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Original Article
5 (
1
); 33-37
doi:
10.4103/2321-1407.148027

Comparative evaluation of sagittal anchorage loss in lingual and labial appliances during space closure: A pilot study

Department of Orthodontics and Dentofacial Orthopedics, Faculty of Dental Sciences, M S Ramaiah University of Applied Sciences, Bengaluru, Karnataka, India
Department of Orthodontics and Dentofacial Orthopedics, Shyamala Reddy Dental College, Bengaluru, Karnataka, India
Department of Orthodontics and Dentofacial Orthopedics, SDM College of Dental Sciences, Sattur, Dharwad, Karnataka, India
Address for Correspondence: Dr. Shivanand Venkatesh, Department of Orthodontics and Dentofacial Orthopedics, Faculty of Dental Sciences, M S Ramaiah University of Applied Sciences, MSR Nagar, Bengaluru - 560 054, Karnataka, India. E-mail: shivanand85@gmail.com
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How to cite this article: Venkatesh S, Rozario J, Ganeshkar SV, Ajmera S. Comparative evaluation of sagittal anchorage loss in lingual and labial appliances during space closure: A pilot study. APOS Trends Orthod 2015;5:33-7. Source of Support: Nil. Conflict of Interest: None declared.

Abstract

Aim

The purpose of this investigation was to assess and compare the anchorage loss between labial and lingual appliance systems during space closure.

Materials and Methods

Twenty subjects were part of the study among which 10 subjects (mean age 21 ± 3.6 years) were treated using lingual appliance system (0.018” slot-STb) and 10 subjects (mean age 19 ± 6.1 years) were treated using labial preadjusted edgewise appliance system (0.018” slot-MBT). First premolar extractions were performed to enable retraction of anterior teeth. Lateral cephalometric radiographs were taken at two intervals, before starting space closure and after space closure that were connoted as T0 and T1 and were analyzed using the method described by Pancherz to measure anchorage loss. Intraclass correlation coefficient (ICC) was used to evaluate intraexaminer reliability of the measurements. Student’s t-test was performed to verify any statistical significant correlation between the labial and lingual appliance systems. Statistical differences were determined at the 95% confidence level (P < 0.05).

Results

The results showed that all ICC for lingual and labial group were ≥0.90 showing good repeatability of the measurements. Mean anchorage loss of 1.238 ± 0.17 mm in lingual appliance system and an anchorage loss of 2.06 ± 0.39 mm occurred with the labial appliance system. On the comparison between the two appliance systems, lingual appliance demonstrated a significantly lesser anchorage loss than did the labial appliance.

Interpretation and Conclusion

This prospective study concludes with the fact that lingual appliance provided better anchorage control than labial appliance during space closure. Use of lingual appliance could be considered in critical anchorage cases when compared with labial appliance.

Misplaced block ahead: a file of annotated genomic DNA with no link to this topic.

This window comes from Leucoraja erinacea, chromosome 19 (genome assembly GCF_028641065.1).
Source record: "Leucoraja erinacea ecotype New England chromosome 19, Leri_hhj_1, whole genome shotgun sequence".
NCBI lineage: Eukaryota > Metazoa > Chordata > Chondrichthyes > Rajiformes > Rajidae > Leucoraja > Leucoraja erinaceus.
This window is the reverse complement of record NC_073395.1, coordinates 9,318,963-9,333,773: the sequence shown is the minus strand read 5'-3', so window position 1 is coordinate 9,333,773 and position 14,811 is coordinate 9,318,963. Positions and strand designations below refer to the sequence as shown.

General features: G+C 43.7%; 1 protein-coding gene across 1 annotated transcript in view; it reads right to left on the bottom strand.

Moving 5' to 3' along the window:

Keywords

Anchorage loss
labial appliance
lingual appliance

INTRODUCTION

In orthodontic treatment, anchorage loss is a potential side-effect of orthodontic mechanotherapy and one of the major causes of unsuccessful results. The cause for anchorage loss has been described as a multifactorial response in relation to the appliance type, the extraction site, age, crowding and overjet.[1] With the extraction site, there has been a wide belief that anchorage loss is more with second premolars than first premolars due to faster mesial movement of the molar. In labial appliance, various studies have quoted better anchorage control with first premolar extraction than second premolar extractions.[2-4] However, Geron et al. reported that the amount of anchorage loss with second premolar extraction in lingual technique is comparable to first premolar extraction situations (only a difference of 0.5 mm between the techniques was observed) and concluded that location of the premolar extraction site could not be considered as significant anchorage loss factor.[1]

Takemoto suggested that the anchorage value of posterior teeth is higher in lingual appliance and the direction of forces applied during space closure brings about buccal root torque and hence enhances anchorage.[5] Geron also reported several factors responsible for better anchorage control in lingual appliances and proposed six anchorage keys to enhancing the anchorage further.[6] Although it has been postulated that the lingual appliance has theoretically lesser anchorage loss compared with the labial appliance, there are very few studies evaluating the same. To the best of our knowledge, only one study compared the anchorage loss between labial and lingual appliances, but it was retrospective in nature.[1] Since it has been widely believed that lingual appliance provides better anchorage control, it was decided to perform a prospective evaluation to best test the hypothesis. Therefore, a pilot study to compare the anchorage loss between labial and lingual orthodontics would provide a better knowledge on the controversy. Hence, this pilot study was designed to assess and compare the anchorage loss between labial and lingual appliance systems during space closure.

MATERIALS AND METHODS

The study was conducted on 20 subjects chosen from Department of Orthodontics and Dentofacial Orthopaedics, after getting an approval from the Institutional Review Board, Ethical Committee and an informed patients’ consent. They were selected for the study based on the following criteria: Bimaxillary dentoalveolar protrusion where extraction of upper first premolars were involved, full complement of teeth from right first molar to left first molar and moderate to critical anchorage cases requiring 75-100% retraction of anterior teeth. All lingual cases had shallow bite, and bite blocks need not had to be placed for vertical disocclusion since they are known to affect the anchorage. For the purpose of enhancing anchorage, second molars were bonded, and archwire was passed. Patients with moderate to severe crowding, deep bite, systemic diseases, mutilated dentition, craniofacial or skeletal anomalies affecting the craniofacial region, skeletal and dental Angle’s Class III and Class II malocclusions, high angle and low angle cases were excluded from the study.